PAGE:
Endometriosis can be extremely painful and is a condition that affects many women, yet it can take years to get a proper diagnosis. In addition to physical pain, endometriosis can lower self-esteem and affect your mood, which in turn may negatively impact relationships. One of the most severe side-effects of endometriosis is infertility. Approximately half of women who have this problem may have difficulty conceiving, and this is potentially the first time they will seek medical help.

One reason why women often delay seeing a doctor is that they assume the pain is merely normal during menstruation, and other symptoms may just be ignored. However, endometriosis can cause severe pelvic pain, and there are other signs that may indicate you have this problem.

Warning Signs Can Include:
Some warning signs of endometriosis include pelvic pain that begins and extends beyond the duration of your period. Cramping during menstruation may be worse than before, and discomfort could increase, while menstruation becomes heavier over time. Some women have pain when going to the bathroom, and especially when they have their period. It’s more common to experience pain during or after sex. It’s also possible for endometriosis to cause fatigue, constipation, and nausea, and especially during your period.

What Causes the Discomfort?
The pain of endometriosis is caused by the tissue that usually lines the inside of the uterus beginning to grow outside of it. The growth of this tissue can affect the bowels or tissue lining the pelvis, or the ovaries. Over time, scar tissue and cysts can form.

Initially, treatment often begins with medication to help relieve discomfort and pain, but the severity of the pain doesn’t necessarily indicate the seriousness of this condition. For example, some people with only mild endometriosis may be in severe pain while others who have advanced endometriosis will have little pain or even no pain at all. Sometimes the pain caused by this condition is mistaken for other problems, which include ovarian cysts, irritable bowel syndrome, and pelvic inflammatory disease.

Is Anybody More at Risk of Developing Endometriosis?
You might be more at risk of developing endometriosis if you begin your periods when you are still very young or are likely to go through the menopause when you are slightly older. Other risk factors include having a shorter menstrual cycle, having never given birth, or having a low body mass index. It’s a condition that generally takes several years to develop and signs and symptoms can temporarily disappear during pregnancy and may finish permanently with the menopause unless you have been prescribed estrogen.

Getting a Diagnosis
While one of the significant side-effects of endometriosis is infertility, it’s worth knowing that many women who have mild-to-moderate endometriosis will still have a successful pregnancy. However, it is essential to get a proper diagnosis and especially if you want a family because the condition may worsen over time. Another reason why you should get a diagnosis is that the risk of ovarian cancer in women with endometriosis seems to be a little higher, although the overall risk of developing this cancer is still relatively low.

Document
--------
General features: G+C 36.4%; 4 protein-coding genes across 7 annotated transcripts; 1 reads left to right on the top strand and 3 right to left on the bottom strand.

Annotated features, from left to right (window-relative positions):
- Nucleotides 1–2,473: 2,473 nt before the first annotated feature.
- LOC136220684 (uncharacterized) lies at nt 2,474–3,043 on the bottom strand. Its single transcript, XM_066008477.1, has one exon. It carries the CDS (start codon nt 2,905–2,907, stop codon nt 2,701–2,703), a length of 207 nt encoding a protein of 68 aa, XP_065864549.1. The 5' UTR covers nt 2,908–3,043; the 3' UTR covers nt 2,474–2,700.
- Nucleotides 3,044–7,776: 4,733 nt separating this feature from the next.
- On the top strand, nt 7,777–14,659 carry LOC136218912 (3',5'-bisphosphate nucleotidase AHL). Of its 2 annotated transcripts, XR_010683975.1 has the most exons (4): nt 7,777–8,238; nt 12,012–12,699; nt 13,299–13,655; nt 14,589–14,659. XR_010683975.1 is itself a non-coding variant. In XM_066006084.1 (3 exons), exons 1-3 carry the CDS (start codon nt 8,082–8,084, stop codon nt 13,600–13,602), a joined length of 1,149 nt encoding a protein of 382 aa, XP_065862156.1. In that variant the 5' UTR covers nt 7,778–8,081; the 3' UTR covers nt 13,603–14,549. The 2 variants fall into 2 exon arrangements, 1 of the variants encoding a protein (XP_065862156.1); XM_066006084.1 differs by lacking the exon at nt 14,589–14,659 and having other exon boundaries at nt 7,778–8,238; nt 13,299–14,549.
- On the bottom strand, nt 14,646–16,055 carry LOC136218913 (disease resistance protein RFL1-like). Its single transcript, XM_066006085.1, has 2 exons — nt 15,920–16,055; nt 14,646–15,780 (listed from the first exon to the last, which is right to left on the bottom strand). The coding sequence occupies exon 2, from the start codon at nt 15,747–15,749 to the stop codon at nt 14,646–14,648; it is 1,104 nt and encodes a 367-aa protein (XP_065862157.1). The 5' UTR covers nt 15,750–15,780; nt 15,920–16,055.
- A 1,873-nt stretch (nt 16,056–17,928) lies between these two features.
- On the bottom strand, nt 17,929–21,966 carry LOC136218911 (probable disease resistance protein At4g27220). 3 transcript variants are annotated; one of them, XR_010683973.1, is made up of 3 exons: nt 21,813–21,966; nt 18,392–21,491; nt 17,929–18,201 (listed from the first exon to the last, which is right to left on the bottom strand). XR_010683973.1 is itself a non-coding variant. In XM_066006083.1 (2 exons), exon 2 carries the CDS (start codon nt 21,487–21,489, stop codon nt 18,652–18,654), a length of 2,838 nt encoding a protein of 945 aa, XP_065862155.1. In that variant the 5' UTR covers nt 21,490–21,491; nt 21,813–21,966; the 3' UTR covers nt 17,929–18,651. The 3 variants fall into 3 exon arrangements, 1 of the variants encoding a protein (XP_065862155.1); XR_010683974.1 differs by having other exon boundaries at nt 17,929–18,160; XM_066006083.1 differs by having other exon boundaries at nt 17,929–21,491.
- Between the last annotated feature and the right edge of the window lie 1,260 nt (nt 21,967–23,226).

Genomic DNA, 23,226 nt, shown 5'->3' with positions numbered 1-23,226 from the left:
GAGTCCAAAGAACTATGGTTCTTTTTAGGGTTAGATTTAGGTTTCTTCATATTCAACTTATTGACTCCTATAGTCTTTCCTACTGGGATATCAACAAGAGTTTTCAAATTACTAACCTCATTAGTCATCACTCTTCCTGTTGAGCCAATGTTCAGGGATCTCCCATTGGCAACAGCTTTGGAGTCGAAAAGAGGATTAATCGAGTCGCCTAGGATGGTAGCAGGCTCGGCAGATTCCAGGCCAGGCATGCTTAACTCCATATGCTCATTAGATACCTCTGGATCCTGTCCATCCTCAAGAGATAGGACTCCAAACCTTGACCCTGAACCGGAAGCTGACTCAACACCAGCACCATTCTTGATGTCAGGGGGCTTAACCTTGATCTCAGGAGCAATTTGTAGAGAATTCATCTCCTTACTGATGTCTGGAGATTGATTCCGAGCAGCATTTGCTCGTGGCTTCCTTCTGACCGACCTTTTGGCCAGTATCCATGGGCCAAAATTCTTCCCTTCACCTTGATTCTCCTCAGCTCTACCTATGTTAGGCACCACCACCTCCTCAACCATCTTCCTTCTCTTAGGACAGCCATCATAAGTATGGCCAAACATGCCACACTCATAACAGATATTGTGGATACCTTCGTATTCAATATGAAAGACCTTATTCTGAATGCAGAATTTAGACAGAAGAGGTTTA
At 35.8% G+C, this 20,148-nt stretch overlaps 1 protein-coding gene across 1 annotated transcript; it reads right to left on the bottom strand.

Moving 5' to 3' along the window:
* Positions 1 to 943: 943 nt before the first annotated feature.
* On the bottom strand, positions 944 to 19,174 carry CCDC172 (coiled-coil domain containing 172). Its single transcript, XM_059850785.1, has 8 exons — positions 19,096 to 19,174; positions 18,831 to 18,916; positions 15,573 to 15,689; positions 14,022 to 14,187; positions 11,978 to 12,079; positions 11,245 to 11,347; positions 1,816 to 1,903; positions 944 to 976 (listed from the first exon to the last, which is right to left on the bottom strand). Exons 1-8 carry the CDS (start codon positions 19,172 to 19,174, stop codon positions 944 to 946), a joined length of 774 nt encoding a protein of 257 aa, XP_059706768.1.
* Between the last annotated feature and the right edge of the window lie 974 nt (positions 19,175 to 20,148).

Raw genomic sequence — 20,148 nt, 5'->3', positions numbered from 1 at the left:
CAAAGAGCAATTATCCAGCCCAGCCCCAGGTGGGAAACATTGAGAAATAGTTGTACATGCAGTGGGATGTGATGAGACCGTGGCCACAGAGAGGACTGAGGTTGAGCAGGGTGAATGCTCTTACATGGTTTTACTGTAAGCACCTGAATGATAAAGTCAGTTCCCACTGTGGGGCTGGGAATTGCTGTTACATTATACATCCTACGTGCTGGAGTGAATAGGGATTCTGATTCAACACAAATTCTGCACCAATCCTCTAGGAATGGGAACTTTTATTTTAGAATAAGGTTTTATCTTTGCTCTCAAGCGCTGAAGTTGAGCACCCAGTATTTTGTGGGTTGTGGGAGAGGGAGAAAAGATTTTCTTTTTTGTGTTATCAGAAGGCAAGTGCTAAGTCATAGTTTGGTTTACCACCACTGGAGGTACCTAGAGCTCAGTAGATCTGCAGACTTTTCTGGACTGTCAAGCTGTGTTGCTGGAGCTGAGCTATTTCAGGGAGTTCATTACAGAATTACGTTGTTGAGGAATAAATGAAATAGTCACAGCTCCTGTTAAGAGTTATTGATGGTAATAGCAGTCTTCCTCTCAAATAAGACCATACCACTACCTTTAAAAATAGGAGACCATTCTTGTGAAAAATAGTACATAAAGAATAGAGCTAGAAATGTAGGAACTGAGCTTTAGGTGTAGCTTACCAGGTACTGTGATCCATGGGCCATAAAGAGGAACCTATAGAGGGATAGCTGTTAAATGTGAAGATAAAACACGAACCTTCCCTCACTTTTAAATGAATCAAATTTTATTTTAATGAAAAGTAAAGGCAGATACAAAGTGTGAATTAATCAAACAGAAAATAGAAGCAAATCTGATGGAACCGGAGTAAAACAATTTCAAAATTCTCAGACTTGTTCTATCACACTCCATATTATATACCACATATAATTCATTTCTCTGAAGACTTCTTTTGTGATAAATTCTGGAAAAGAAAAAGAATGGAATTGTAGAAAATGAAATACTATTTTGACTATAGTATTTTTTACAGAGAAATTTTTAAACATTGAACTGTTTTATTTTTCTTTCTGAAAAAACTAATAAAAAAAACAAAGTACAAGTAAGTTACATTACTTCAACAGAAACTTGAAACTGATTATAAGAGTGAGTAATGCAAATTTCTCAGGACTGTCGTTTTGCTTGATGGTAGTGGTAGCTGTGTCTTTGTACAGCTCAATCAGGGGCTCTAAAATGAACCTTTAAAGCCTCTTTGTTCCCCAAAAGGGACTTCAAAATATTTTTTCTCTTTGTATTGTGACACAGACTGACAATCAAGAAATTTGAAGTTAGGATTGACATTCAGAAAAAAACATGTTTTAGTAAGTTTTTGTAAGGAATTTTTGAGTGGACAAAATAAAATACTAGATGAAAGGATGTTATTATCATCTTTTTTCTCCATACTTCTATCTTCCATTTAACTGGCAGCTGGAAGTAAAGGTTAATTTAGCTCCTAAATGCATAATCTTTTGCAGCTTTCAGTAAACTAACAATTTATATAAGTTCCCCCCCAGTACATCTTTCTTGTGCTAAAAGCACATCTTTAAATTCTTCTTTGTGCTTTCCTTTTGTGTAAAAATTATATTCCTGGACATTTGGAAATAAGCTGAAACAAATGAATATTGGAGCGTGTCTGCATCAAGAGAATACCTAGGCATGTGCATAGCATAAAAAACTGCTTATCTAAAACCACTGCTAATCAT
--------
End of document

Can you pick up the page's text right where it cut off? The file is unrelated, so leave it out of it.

Your doctor can diagnose this condition by carrying out a pelvic exam to feel for any abnormalities such as cysts, and they may also use ultrasound which can identify the presence of any cysts. If you need a more definitive diagnosis, then a laparoscopy may be required, where a surgeon will make a tiny incision to look inside your abdomen, and so they can check for endometrial tissue present outside the uterus.

Getting Treatment
Endometriosis can be treated with medication or with surgery, but often doctors will recommend trying more conservative approaches, reserving surgical options as a last resort. Over-the-counter painkillers can help relieve painful menstrual cramps, and your doctor may prescribe hormone therapy. If hormone therapy is suggested, then it’s important to realize this isn’t a permanent solution and that symptoms could return if you stop treatment.

Surgery could be appropriate if you have endometriosis and want to have a baby. It can help to remove endometrial tissue while still preserving your ovaries and uterus, and which could improve your chances of conceiving. It is a procedure that can be done laparoscopically or more traditionally for advanced endometriosis. The very last resort is to have a hysterectomy, removing the uterus and the ovaries. The ovaries must be removed because they produce estrogen that can stimulate this condition, causing the pain to continue.

Author's Bio: 

I am Amelia Grant, journalist, and blogger. I think that information is a great force that is able to change people’s lives for the better. That is why I feel a strong intention to share useful and important things about health self-care, wellness and other advice that may be helpful for people. Being an enthusiast of a healthy lifestyle that keeps improving my life, I wish the same for everyone.

Our attention to ourselves, to our daily routine and habits, is very important. Things that may seem insignificant, are pieces of a big puzzle called life. I want to encourage people to be more attentive to their well-being, improve every little item of it and become healthier, happier, stronger. All of us deserve that. And I really hope that my work helps to make the world better.